Bug 77799 - [:upper:] [:lower:] [:digit:]...all bafflingly broken in grep
[:upper:] [:lower:] [:digit:]...all bafflingly broken in grep
Product: Red Hat Linux
Classification: Retired
Component: grep (Show other bugs)
i386 Linux
medium Severity medium
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Assigned To: Tim Waugh
Mike McLean
Depends On:
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Reported: 2002-11-13 15:31 EST by Telsa Gwynne
Modified: 2007-04-18 12:48 EDT (History)
0 users

See Also:
Fixed In Version:
Doc Type: Bug Fix
Doc Text:
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Clone Of:
Last Closed: 2002-11-13 17:37:07 EST
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Regression: ---
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oVirt Team: ---
RHEL 7.3 requirements from Atomic Host:
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Description Telsa Gwynne 2002-11-13 15:31:20 EST
Description of Problem:

$ cat um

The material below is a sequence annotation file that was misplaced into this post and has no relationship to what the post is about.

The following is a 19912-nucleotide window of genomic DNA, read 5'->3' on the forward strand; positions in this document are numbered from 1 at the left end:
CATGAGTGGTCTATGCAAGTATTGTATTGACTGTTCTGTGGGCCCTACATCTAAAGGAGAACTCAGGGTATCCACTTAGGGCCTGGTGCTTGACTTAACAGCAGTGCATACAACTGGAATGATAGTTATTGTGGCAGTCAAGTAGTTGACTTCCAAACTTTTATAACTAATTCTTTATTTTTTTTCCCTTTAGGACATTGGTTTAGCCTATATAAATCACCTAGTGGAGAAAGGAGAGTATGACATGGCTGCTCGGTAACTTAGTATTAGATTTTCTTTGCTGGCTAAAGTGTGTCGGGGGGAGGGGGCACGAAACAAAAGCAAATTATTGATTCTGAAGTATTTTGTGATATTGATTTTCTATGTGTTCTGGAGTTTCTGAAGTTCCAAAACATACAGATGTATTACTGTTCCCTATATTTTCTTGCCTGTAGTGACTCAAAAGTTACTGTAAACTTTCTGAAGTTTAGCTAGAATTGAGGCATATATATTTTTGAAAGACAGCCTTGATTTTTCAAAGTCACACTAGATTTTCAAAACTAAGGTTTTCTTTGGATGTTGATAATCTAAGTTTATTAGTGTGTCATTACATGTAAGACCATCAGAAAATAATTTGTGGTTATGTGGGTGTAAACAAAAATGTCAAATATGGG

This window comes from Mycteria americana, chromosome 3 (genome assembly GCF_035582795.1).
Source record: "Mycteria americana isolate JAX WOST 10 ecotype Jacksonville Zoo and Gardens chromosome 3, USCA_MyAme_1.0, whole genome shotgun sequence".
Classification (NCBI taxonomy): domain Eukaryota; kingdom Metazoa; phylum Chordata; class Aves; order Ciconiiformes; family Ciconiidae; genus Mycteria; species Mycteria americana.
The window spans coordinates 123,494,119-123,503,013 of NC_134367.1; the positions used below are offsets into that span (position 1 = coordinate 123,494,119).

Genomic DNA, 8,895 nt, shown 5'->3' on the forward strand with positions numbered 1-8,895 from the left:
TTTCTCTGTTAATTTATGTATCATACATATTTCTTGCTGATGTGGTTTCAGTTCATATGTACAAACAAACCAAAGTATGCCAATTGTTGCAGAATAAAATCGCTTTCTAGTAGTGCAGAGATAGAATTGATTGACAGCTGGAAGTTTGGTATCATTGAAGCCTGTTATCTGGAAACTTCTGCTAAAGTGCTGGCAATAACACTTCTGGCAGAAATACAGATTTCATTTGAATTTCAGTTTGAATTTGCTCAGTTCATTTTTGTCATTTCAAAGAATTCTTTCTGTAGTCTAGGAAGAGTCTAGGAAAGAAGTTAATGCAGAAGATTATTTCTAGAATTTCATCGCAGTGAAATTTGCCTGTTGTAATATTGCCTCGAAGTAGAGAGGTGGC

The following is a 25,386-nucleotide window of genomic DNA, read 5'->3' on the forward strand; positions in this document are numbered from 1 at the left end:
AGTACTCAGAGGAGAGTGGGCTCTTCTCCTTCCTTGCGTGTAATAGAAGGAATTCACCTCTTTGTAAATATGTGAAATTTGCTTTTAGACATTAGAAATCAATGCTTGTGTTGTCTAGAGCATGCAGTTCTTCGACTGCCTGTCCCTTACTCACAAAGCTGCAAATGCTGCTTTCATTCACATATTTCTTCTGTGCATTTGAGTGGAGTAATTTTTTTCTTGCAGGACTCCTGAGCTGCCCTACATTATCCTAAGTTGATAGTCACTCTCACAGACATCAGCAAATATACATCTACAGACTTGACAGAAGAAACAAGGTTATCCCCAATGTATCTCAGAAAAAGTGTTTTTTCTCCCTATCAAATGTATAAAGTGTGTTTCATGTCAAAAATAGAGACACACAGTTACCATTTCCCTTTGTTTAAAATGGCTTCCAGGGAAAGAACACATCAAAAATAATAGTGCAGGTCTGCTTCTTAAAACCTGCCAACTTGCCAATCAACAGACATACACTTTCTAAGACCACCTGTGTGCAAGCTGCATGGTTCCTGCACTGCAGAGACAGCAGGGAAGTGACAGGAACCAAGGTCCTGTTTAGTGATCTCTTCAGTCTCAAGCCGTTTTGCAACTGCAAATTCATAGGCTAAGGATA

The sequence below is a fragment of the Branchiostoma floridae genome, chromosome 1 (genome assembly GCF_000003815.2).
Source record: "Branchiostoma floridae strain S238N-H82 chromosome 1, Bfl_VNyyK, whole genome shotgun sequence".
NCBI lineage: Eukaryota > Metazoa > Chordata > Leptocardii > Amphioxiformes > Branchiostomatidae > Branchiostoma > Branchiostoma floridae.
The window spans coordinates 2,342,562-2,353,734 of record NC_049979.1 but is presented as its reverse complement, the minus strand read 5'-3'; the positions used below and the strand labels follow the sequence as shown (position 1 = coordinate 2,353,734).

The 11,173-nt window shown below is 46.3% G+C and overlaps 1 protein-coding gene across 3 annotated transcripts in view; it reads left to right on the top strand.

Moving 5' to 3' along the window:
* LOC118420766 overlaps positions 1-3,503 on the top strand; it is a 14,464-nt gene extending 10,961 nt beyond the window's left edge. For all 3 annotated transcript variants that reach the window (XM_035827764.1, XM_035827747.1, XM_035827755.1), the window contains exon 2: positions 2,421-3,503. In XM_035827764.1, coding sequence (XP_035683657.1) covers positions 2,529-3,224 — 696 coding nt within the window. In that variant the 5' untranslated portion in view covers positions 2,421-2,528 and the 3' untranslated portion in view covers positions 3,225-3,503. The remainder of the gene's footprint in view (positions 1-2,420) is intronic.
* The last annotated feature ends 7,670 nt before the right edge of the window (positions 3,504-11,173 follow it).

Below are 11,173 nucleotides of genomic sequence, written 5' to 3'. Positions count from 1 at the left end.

all little
$ grep [:upper:] um
all little

(and locale seems to be irrelevant here)

Version: grep-2.5.1-4

How Reproducible: always (yay!)

Steps to Reproduce:
1.  create a file with lines of only lower-case letters, only upper-case
letters, only numerals
and combinations of each 
2.  grep [:upper:] filename

Actual Results: As pasted above

Expected Results: Only lines with an upper-case character in whatever locale
you're in returned.

Additional Information:
I have known about this for a while now, but had always thought I was reading
the info grep
pages incorrectly.  Asking around, I find that apparently I'm using the above
(and [:alpha:] and
so on) correctly after all. I have LC_COLLATE=C in my bash_profile.  I set
LC_ALL to C just
in case and got the same results.

I am sure this was happening on at least 7.3 and possibly earlier. It's just
taken me that
long to find out that it wasn't just me being inept (unless you tell me the
contrary). It is
also happening on Debian and SuSE, in grep versions 2.4.2 and 2.5.1. I shall try
to find the
right place to report this upstream as well, but I was halfway through this
bug-report before
I found it was happening on other distros. 

Alternatively, if I am using the patterns wrongly, then I reckon it's a bug in
the info page :)
Comment 1 Telsa Gwynne 2002-11-13 17:37:00 EST

It's a bug in the info page...

$ grep [[:upper:]] ../um

I honestly think this is very unclear documentation. I managed to 
confuse a lot of people with this one.
Comment 2 Tim Waugh 2002-11-14 03:49:27 EST
"Finally, certain named classes  of  characters  are  predefined *within*
bracket expressions" (my emphasis); there's also an example.

grep [[:upper:]] um

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